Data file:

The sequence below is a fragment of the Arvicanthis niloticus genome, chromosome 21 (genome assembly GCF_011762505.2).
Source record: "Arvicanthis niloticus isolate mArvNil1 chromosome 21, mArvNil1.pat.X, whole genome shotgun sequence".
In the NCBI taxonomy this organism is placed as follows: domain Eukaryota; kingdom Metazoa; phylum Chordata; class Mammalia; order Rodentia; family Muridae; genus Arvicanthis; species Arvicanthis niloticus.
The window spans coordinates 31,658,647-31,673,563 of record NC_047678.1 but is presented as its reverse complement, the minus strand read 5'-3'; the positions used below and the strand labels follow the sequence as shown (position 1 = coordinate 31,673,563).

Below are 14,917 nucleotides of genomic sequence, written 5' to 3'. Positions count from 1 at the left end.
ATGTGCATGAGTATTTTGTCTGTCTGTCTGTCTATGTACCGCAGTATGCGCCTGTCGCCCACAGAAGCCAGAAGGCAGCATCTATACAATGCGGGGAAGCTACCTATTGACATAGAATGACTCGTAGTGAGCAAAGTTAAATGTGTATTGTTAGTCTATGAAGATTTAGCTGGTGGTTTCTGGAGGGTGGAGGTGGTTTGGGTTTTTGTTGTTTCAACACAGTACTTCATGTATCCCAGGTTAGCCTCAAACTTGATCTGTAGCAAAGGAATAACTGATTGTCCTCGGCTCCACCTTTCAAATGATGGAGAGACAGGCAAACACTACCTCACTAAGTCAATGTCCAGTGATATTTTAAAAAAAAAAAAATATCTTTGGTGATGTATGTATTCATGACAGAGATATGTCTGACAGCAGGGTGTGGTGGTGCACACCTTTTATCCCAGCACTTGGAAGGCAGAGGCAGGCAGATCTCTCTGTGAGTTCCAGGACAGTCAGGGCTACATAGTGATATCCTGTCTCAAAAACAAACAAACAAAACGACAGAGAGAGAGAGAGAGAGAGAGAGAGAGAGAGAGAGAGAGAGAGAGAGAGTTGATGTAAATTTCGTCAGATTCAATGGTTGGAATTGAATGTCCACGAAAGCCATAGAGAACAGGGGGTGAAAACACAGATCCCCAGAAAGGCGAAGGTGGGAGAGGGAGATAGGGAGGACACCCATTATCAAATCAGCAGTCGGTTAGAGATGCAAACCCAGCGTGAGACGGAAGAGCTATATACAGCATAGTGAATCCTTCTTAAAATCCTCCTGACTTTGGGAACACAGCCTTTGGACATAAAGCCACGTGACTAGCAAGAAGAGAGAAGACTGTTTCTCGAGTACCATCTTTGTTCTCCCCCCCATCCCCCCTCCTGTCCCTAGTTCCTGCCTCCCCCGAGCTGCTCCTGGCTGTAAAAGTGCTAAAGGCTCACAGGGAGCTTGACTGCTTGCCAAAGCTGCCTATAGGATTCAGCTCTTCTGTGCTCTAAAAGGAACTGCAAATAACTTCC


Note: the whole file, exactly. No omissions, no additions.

The sequence below is a fragment of the Arvicanthis niloticus genome, chromosome 21 (genome assembly GCF_011762505.2).
Source record: "Arvicanthis niloticus isolate mArvNil1 chromosome 21, mArvNil1.pat.X, whole genome shotgun sequence".
In the NCBI taxonomy this organism is placed as follows: domain Eukaryota; kingdom Metazoa; phylum Chordata; class Mammalia; order Rodentia; family Muridae; genus Arvicanthis; species Arvicanthis niloticus.
The window spans coordinates 31,658,647-31,673,563 of record NC_047678.1 but is presented as its reverse complement, the minus strand read 5'-3'; the positions used below and the strand labels follow the sequence as shown (position 1 = coordinate 31,673,563).

Below are 14,917 nucleotides of genomic sequence, written 5' to 3'. Positions count from 1 at the left end.
ATGTGCATGAGTATTTTGTCTGTCTGTCTGTCTATGTACCGCAGTATGCGCCTGTCGCCCACAGAAGCCAGAAGGCAGCATCTATACAATGCGGGGAAGCTACCTATTGACATAGAATGACTCGTAGTGAGCAAAGTTAAATGTGTATTGTTAGTCTATGAAGATTTAGCTGGTGGTTTCTGGAGGGTGGAGGTGGTTTGGGTTTTTGTTGTTTCAACACAGTACTTCATGTATCCCAGGTTAGCCTCAAACTTGATCTGTAGCAAAGGAATAACTGATTGTCCTCGGCTCCACCTTTCAAATGATGGAGAGACAGGCAAACACTACCTCACTAAGTCAATGTCCAGTGATATTTTAAAAAAAAAAAAATATCTTTGGTGATGTATGTATTCATGACAGAGATATGTCTGACAGCAGGGTGTGGTGGTGCACACCTTTTATCCCAGCACTTGGAAGGCAGAGGCAGGCAGATCTCTCTGTGAGTTCCAGGACAGTCAGGGCTACATAGTGATATCCTGTCTCAAAAACAAACAAACAAAACGACAGAGAGAGAGAGAGAGAGAGAGAGAGAGAGAGAGAGAGAGAGAGAGAGAGTTGATGTAAATTTCGTCAGATTCAATGGTTGGAATTGAATGTCCACGAAAGCCATAGAGAACAGGGGGTGAAAACACAGATCCCCAGAAAGGCGAAGGTGGGAGAGGGAGATAGGGAGGACACCCATTATCAAATCAGCAGTCGGTTAGAGATGCAAACCCAGCGTGAGACGGAAGAGCTATATACAGCATAGTGAATCCTTCTTAAAATCCTCCTGACTTTGGGAACACAGCCTTTGGACATAAAGCCACGTGACTAGCAAGAAGAGAGAAGACTGTTTCTCGAGTACCATCTTTGTTCTCCCCCCCATCCCCCCTCCTGTCCCTAGTTCCTGCCTCCCCCGAGCTGCTCCTGGCTGTAAAAGTGCTAAAGGCTCACAGGGAGCTTGACTGCTTGCCAAAGCTGCCTATAGGATTCAGCTCTTCTGTGCTCTAAAAGGAACTGCAAATAACTTCC